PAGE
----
The text book we used is The Art of Electronics, along with the accompanying student lab manual.

CSCI E-55: Java, Hadoop, Lambda Expressions, and Streams

This met the ‘cloud’ requirement in the ALM program – because of the short section on Hadoop. It was the only available class that met the cloud requirement, so I had to take it. It would be a useful class if you did not know Java, but were already an experienced developer in something else. I did know Java so it was largely review. The overview of Java 8 features, and Hadoop were great, but that only made up about the last 1/4 of the course.

The instructor is great, and provides a history of his experience as a software developer over several decades. That was my favorite part of the class.

CSCI E-15: Dynamic Web Design

Another requirement for the ALM is ‘web design.’ The course was very well organized, and helpful if you knew HTML/CSS and did not have any background with a MVC framework. The course teaches Laravel, PHP, and HTML and students get a handle on git and work a bit with the LAMP stack.

For me, a waste of time and I wish ‘web design’ was not required, and instead given another elective spot.

CSCI E-134: Networks

This course I had intended to fulfill my ‘data communications’ requirement for the ALM. It was an exploration of all kinds of networks, such as social networks. It was marketed as an intersection of economics/computer science. It was run concurrently with the Harvard College version of the class.

I dropped it early on, as the advertised pre-reqs were not correct. One needs a deeper background than I had in math, including linear algebra. I’ve always regretted not having a better background in math. Maybe something I’ll improve after I graduate.

CSCI E-48: Secure Mobile Computing

Instead of E-134, I took this for the ‘data communications’ requirement.

The video lectures were largely reading the text slides word-for-word, unfortunately. Students do get some experience with packet sniffing WiFi networks with kismet and such, and some content related to 3G/LTE mobile networks. However, I didn’t like the course structure. Weekly requirements were forced discussion: watching a video and writing a summary post, and then replying to two other students’ posts.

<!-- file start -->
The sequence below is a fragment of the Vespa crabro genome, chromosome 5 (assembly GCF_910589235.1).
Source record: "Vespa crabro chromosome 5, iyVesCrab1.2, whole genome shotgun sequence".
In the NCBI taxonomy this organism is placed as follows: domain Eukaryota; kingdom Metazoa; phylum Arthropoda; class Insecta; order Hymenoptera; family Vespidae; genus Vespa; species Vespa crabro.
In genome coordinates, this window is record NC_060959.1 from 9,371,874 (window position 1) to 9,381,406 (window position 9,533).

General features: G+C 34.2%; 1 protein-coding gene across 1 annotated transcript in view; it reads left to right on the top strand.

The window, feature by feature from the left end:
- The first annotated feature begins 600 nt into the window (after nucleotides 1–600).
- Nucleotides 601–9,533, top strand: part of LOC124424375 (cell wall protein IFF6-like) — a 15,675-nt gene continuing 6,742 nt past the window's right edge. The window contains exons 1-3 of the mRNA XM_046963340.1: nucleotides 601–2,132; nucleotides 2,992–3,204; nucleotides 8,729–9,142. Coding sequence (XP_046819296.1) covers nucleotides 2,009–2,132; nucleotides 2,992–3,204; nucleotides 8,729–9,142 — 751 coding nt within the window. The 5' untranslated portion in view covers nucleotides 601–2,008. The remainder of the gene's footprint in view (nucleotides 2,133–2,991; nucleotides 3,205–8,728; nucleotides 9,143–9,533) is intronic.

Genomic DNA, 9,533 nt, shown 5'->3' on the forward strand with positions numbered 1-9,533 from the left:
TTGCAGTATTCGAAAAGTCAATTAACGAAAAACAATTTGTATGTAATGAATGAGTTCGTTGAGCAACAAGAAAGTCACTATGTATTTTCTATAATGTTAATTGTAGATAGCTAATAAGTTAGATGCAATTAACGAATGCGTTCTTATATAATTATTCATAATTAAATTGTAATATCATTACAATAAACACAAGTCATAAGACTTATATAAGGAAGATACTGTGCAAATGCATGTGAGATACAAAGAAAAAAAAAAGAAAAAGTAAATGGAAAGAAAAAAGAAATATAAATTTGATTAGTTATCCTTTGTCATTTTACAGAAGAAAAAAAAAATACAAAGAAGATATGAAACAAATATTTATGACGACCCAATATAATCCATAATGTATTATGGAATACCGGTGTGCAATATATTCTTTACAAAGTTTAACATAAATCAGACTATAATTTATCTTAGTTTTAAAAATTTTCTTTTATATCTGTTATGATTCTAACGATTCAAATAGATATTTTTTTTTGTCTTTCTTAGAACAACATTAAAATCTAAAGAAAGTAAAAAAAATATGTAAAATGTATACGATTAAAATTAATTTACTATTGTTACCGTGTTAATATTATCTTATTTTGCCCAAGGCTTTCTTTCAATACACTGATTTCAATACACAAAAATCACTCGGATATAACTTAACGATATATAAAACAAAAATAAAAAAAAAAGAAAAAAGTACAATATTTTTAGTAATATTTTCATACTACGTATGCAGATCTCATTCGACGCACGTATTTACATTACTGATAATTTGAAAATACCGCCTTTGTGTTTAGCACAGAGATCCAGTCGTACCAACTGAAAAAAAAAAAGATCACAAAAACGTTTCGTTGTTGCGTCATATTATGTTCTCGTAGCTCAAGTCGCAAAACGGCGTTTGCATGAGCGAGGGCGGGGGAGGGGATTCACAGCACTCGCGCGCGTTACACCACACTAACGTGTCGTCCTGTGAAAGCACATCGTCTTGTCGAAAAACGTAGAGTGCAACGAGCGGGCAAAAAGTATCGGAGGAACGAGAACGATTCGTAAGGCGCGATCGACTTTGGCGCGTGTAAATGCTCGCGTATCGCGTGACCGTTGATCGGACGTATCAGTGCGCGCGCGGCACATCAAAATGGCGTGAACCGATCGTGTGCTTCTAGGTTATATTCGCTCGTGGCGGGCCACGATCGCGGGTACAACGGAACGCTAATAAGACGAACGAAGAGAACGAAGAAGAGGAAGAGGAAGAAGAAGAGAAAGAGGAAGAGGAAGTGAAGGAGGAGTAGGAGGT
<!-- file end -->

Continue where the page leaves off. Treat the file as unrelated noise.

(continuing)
The course staff was in general great, and I found them knowledgable and the labs OK, but I was hoping for more. Labs were interesting, but not very deep. Had I known CSCI E-134 wasn’t going to work out, I’d have taken one of the internet architecture courses on offer, but they did not fit with my schedule by the time I dropped it.

CSCI E-599: Capstone

Currently in progress for Spring 2018, will update when complete.

Conclusion

I have finished all but the Capstone, which I’m currently taking in Spring 2018.

There are many amazing courses at HES, but the 5 elective slots in the ALM program are not enough, especially when they’ve filled up the requirements with fluff like web design, “cloud”, and data communications where the classes only very loosely fit into those buckets.

I am a little bit disappointed by how many courses I felt like were wasting my time. My own professional goals do not align with how HES has structured the ALM. I’d rather have more elective slots, which I could’ve used to correct my weakness in math (MATH E-23A and others), or get more experience with research (CSCI E-191).

However, overall my experience at HES has been a good one. There are a number of classes that I think were high quality and well worth my time. I wrote a compiler, an operating system more or less from scratch, and designed my own instruction set and processor. I’ve built op amps on breadboards from transistors, and a combinational lock out of push buttons, LED’s, and flip flops. I’ve written a multithreaded web server, my own shell, and my own implementations of a ton of Unix utilities. All of this gave me a better foundation in how computers actually work, something I don’t think I had a good grasp on before I began this journey - even though I had been working as a developer and sysadmin for a number of years.